Dav Pilkey is the best-selling author and illustrator of the wildly popular Captain Underpants and Dog Man graphic novel series, as well as many picture books, including Dog Breath and The Hallo-Wiener. He won a Caldecott Honor for his picture book The Paperboy. Pilkey has spoken out publicly about his own struggles growing up with ADHD and dyslexia, and how drawing, telling stories, and creating original comic books channeled his creativity and gave him confidence.
You can watch the interview below, view the interview transcript, read a short biography on Dav Pilkey, or see a selected list of his children's books.
Dav Pilkey was born in Cleveland, Ohio in 1966. He always loved drawing and creating comic books. In elementary school, Pilkey was diagnosed with ADHD and dyslexia, and was often called out for his behavior in class and sent out to the hallway. Sitting alone at his desk in the hallway, Pilkey invented the Captain Underpants character and began making comics about his unlikely hero, who valiantly defends “truth, justice and all that is pre-shrunk and cottony.”
Learn more about Dav's early years (comic-style) on his website.
After high school, Pilkey studied at Kent State University where he majored in English, intending to become a teacher. An English professor who noticed Pilkey’s notebook filled with lively cartoons and drawings asked if he’d ever considered writing and illustrating children’s books. Right then and there Pilkey decided to make children’s books his career.
In 1987, Pilkey entered his first book, World War Won, in a national competition for student authors and won in his age category. Along with the recognition, his book was published. That early success was followed by a lot of rejection, but Pilkey persevered and after many years several of his picture books were published, including Dogzilla, Dog Breath, and The Hallo-wiener. In 1996, his picture book, The Paperboy, earned him a Caldecott Honor. The quiet story reflects Pilkey’s own memories of the joy and independence he felt as a young paperboy in his neighborhood.
The first Captain Underpants book was released in 1997 and many more have followed. The series has sold more than 80 million copies and been translated into more than 25 languages. In 2017, DreamWorks released the first Captain Underpants animated feature film.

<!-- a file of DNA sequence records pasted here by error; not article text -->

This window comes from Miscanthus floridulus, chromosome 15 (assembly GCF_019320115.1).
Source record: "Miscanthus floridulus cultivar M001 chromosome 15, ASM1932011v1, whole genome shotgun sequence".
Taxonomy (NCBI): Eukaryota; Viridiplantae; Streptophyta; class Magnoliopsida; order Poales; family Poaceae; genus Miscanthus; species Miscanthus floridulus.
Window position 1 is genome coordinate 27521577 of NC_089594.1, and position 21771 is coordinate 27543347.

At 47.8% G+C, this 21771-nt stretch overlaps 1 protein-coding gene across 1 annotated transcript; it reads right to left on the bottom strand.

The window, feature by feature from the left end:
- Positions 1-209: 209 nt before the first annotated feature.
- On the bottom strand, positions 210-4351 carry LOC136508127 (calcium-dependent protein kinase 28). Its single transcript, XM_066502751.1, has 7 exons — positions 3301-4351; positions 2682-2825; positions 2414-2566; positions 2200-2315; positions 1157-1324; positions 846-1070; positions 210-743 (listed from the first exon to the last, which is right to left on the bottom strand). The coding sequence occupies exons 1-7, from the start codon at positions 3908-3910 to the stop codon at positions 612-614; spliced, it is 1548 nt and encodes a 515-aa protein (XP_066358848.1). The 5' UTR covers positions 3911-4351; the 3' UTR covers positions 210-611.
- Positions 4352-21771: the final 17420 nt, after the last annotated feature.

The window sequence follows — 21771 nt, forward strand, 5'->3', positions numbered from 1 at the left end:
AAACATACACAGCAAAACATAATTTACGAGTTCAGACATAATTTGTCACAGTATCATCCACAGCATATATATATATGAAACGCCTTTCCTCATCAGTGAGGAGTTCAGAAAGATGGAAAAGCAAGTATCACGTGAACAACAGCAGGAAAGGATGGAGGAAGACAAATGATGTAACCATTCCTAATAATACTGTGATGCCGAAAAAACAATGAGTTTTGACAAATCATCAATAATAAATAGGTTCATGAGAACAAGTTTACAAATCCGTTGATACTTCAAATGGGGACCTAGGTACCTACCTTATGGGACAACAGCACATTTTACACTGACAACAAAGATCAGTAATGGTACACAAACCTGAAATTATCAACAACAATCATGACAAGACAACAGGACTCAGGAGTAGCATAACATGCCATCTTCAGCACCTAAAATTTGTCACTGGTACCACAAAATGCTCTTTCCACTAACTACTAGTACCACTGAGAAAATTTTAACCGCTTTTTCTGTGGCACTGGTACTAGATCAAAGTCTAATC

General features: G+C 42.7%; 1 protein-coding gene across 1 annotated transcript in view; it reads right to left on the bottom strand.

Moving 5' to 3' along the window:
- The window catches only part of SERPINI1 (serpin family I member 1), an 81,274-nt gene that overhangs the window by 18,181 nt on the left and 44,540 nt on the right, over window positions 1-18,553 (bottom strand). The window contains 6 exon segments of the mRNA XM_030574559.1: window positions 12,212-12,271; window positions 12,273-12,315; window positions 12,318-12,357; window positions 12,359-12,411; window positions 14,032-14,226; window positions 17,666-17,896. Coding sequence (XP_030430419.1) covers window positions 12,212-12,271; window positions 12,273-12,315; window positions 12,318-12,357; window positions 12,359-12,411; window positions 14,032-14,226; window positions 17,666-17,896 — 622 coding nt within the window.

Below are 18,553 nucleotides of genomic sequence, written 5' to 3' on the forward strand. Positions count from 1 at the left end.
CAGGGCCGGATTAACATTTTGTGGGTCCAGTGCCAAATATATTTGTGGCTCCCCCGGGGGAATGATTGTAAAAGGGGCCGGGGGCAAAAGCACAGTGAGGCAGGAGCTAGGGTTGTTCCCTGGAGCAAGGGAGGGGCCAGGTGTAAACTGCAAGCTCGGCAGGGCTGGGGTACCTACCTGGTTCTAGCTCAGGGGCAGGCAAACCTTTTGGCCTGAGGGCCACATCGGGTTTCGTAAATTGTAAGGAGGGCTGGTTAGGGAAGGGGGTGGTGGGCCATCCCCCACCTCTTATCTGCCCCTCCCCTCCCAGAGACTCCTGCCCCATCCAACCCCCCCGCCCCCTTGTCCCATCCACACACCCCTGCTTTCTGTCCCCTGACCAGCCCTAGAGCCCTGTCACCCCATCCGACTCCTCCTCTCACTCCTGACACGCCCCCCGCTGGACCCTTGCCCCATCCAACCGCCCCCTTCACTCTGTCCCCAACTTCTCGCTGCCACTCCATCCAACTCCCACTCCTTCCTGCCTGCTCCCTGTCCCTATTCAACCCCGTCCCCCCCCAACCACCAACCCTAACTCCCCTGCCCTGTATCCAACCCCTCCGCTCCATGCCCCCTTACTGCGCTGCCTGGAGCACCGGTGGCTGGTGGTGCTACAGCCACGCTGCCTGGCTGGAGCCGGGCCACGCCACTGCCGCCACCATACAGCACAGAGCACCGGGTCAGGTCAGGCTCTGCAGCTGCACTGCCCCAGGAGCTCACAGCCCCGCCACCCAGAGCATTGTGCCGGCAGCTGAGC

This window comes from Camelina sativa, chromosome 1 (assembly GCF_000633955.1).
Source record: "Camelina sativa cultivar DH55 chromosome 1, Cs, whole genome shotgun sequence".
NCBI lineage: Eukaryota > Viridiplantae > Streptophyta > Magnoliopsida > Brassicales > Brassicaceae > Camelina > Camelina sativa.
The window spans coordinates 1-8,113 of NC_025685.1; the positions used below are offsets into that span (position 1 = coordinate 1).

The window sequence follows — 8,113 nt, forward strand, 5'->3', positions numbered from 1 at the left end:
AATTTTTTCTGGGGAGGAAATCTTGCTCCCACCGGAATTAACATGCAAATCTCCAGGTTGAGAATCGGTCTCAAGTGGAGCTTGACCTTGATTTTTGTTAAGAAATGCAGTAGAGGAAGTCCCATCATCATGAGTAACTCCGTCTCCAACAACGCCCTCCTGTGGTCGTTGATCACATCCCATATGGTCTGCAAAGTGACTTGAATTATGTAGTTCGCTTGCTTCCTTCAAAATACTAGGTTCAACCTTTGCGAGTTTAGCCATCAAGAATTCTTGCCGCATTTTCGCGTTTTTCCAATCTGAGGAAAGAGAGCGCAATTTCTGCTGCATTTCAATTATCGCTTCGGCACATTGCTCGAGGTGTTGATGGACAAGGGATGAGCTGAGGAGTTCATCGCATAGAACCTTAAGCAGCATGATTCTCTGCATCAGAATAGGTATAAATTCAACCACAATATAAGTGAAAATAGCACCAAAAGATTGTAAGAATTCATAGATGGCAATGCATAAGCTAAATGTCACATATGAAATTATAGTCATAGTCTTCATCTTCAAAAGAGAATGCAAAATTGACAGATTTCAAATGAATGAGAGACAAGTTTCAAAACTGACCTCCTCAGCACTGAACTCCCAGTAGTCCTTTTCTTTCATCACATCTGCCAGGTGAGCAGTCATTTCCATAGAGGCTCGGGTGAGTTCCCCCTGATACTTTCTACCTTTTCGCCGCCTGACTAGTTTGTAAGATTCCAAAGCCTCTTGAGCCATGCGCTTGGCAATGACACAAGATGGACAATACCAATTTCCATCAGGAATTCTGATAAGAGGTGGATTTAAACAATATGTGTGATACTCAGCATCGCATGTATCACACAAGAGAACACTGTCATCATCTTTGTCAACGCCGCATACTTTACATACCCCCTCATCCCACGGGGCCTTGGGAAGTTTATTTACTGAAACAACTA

Pilkey has several thoughts about why the series is so popular. There are the silly humor and outrageous plots, of course. But Pilkey also believes that kids respond to the friendship and loyalty of George and Harold — and their “creative superpowers.” Popular spinoffs of the series include Dog Man, Super Diaper Baby, and The Adventures of Ook and Gluk.
In addition to writing and drawing, Pilkey does lots of school visits where he talks about writing and gets candid, sometimes funny feedback from his young readers. He often hears that his books help kids with learning and attention issues to have their first success as readers. That joy and confidence can encourage a struggling reader to become a lifelong reader.
Pilkey and his wife Sayuri divide their time on Bainbridge Island, Washington and in Minami Izu, Japan.
On banning books
The Captain Underpants books often appear on banned books lists. Pilkey believes you can express concern about a book without undermining the freedom to read of those around you.
Although my books have been deemed “anti-authoritarian” and “inappropriate” by some, I’ve heard from parents, teachers, and kids alike that they’ve helped turn non-readers into readers. I’ve even had kids tell me they’ve “graduated” from reading my books to longer and more complex stories, whether it’s Harry Potter or the Hunger Games. For me, I’d rather focus on that than on the handful of challengers.
I understand that people are entitled to their own opinions about books, but it should be just that: a difference of opinion. All that’s required is a simple change. Instead of saying “I don’t think children should read this book,” just add a single word: “I don’t think my children should read this book.” I made a video to demonstrate how this simple change can allow people to disagree without limiting the choices of others.